Screaming children

Screaming children

Renee EllisonApr 14, '21

Do you have a young child who engages in screaming episodes?  Here are some suggestions for delivering him/her (and you) from them, totally, now.  Those bouts are taking a toll on the nervous system of that child and also are triggering negative reactions in the child’s young siblings.  When the child screams, the siblings’ entire bodies go rigid and tight—meaning a tight tummy inside, too, no doubt.  Sooooo what to do?

Parents of six, eight, or ten children are likely to have become experts at child training, through lots of practice.  I have seen such parents tell their toddlers to "Cry quietly"—while they were calmly and lovingly chastening them.  Thirty years ago this was a new concept to me.  The children were only allowed to whimper quietly, even when they were being spanked.  I had no idea children would even be capable of doing this—if I hadn't seen it in practice in several families who were shaping the behavior of strong-willed children.

How to achieve it?  Train your child about screaming when he/she is totally calm—when screaming isn’t even an issue.  For example, have a serious talk at the beginning of the day while it is warm and cuddly between the two of you.  Talk to her and say firmly, "We are not going to allow screaming in this house anymore.  If you scream, you will be spanked.  And even while Daddy and Mommy are spanking you for your screaming, you will cry quietly or you will be spanked again."  Demonstrate the difference between the two, yourself.  First, whimper for her, and then shake your head wildly and make a silent scream.  Say, "Does that look pretty?"

Now you’re ready for the child’s next screaming episode.  Pick her up, look her in the eye, say “No screaming,” and discipline her.  She might scream.  Just get through it.  Then wait a while.  This time, as soon as she is calm and playing peacefully again, you make a firm issue, later, of what she did a few minutes ago.  This time, you initiate a confrontation—on your terms.  Pull her up on the couch and talk to her.  You say, "Do you remember when Mom and Dad said that you were not to scream?  Well, you just disobeyed us and screamed.  Because you did that, you will now be spanked again—but this time, while you are being spanked for your disobedience, you will cry quietly or you will be spanked again. We will keep this up until you do exactly what we say: cry quietly."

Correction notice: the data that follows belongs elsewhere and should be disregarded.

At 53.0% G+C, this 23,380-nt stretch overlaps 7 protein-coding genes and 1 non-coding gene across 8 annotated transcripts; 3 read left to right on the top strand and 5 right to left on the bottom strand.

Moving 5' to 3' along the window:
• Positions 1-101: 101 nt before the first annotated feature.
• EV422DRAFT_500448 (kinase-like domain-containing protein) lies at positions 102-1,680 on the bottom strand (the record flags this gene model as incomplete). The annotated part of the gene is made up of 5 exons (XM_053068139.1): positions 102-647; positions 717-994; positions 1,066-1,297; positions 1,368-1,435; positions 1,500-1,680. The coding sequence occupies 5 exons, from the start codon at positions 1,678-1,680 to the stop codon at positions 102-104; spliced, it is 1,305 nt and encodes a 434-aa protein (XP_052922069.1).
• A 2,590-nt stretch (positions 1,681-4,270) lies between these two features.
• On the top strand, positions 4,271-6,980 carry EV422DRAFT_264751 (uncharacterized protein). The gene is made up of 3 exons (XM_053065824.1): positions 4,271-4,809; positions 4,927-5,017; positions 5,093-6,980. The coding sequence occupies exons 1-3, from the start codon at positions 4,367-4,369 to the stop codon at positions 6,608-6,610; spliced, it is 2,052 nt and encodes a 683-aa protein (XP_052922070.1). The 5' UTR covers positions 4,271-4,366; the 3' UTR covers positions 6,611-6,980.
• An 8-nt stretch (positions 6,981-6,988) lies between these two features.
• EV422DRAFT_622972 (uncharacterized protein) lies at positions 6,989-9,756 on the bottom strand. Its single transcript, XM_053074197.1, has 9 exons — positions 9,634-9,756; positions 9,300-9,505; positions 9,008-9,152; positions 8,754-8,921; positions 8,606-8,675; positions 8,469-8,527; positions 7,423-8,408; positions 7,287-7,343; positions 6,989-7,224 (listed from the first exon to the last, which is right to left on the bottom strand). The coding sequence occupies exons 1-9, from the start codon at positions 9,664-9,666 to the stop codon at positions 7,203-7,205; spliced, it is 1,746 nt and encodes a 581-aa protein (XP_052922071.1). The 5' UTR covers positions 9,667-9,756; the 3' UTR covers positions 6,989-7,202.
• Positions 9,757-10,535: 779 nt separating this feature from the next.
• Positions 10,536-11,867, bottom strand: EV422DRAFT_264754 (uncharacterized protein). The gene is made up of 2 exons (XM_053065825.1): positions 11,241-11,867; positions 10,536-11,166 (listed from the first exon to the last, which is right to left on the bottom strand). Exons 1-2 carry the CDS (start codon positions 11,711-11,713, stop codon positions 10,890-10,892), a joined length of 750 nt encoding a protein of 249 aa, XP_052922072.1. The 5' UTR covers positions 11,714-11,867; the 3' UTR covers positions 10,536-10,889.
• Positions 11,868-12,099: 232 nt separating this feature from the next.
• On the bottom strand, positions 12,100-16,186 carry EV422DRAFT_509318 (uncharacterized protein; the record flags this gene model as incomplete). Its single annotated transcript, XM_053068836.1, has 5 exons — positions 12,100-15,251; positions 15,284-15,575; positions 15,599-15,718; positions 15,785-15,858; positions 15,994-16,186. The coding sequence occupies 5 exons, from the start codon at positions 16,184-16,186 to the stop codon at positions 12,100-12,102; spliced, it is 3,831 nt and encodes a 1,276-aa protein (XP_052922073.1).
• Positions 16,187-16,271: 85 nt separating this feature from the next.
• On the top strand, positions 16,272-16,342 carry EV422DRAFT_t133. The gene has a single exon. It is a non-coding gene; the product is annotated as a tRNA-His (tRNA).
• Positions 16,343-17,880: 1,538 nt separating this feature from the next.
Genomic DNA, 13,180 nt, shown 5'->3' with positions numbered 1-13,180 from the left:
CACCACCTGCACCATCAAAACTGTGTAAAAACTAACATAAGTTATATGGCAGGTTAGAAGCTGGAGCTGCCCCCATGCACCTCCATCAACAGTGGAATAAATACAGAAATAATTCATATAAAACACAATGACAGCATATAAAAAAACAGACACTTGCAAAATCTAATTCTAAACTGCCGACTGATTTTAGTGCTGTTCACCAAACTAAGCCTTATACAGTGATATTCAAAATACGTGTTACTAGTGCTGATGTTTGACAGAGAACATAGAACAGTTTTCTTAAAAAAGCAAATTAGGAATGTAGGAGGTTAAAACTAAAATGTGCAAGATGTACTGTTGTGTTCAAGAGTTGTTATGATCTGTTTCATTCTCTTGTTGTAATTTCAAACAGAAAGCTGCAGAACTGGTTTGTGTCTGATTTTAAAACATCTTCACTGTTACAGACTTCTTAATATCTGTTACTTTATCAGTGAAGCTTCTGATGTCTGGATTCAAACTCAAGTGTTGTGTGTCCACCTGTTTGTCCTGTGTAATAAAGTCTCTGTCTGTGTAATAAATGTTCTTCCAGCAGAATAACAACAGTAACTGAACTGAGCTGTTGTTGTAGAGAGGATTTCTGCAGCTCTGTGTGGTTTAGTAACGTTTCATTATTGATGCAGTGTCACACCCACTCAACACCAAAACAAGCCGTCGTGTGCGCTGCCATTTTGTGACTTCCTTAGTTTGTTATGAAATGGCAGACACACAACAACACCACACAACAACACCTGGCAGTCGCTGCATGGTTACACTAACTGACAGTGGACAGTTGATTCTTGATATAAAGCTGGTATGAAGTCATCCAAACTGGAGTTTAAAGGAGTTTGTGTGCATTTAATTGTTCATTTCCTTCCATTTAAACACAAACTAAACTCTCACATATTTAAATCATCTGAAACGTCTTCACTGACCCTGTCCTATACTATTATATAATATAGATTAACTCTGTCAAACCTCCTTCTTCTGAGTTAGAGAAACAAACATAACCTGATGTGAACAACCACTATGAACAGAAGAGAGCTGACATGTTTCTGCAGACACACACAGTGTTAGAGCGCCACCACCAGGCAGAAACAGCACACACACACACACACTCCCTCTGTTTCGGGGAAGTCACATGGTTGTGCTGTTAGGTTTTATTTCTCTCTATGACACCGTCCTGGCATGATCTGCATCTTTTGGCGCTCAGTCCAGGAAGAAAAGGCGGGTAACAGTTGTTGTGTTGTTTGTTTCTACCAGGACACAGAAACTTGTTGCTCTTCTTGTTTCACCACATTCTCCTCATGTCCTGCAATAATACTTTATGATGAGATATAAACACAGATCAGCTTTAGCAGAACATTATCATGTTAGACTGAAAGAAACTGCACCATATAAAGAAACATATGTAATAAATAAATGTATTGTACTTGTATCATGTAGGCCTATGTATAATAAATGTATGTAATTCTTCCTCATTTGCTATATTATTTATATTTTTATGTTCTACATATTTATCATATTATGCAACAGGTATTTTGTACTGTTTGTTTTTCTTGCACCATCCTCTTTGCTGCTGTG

So, interrupt her happy activity and give her one firm calm switch on her seat (never on her hands or face – and never with your hand).  Make it sting.  If she screams again during that episode, go through the whole ordeal again.  Just bide your time.  You wait until she is again playing quietly and then interrupt her play, and give her that firm talk again.  Initiate the confrontation again.  You go at this like trench warfare, even if it takes multiple times for her to get the message.  Eventually (after you are sure she understands your expectation and you see that she "gets" the concept), you do it speedily, swiftly, before she can even think about what is happening—before she can entrench.  Surprise her with the consequence.  Remind her afterwards why you just did what you did.

If you are unsuccessful at accomplishing a complete eradication of it by yourself, as the mother, wait until the weekend and have your husband go at it all weekend.  You will probably only have one terrible horrible weekend like this and the problem will be solved!  Meanwhile, for the short term, expect war.

Teach your children these two phrases "Obedience brings blessing" and "Disobedience brings trouble."  Repeat this over and over again.  Have them say it at quiet, happy moments—while they eat, etc.

The over-arching training principle?  If you are intimidated by your child at any point, you have to initiate conflict over that point, on your terms, until you – not your children—are running the show.  The wonderful thing is you have God's backing!  He loves righteous authority that produces peace in our homes, and a stress-free, predictable (cause and effect) environment for all of the children.  That is why those huge families eventually get it down pat :)—they simply get more practice at it, and have to, in order to survive all under one roof.

Some children give us a real run for our money.  May these strategies give you a boost.

Leave a comment

Please note, comments must be approved before they are published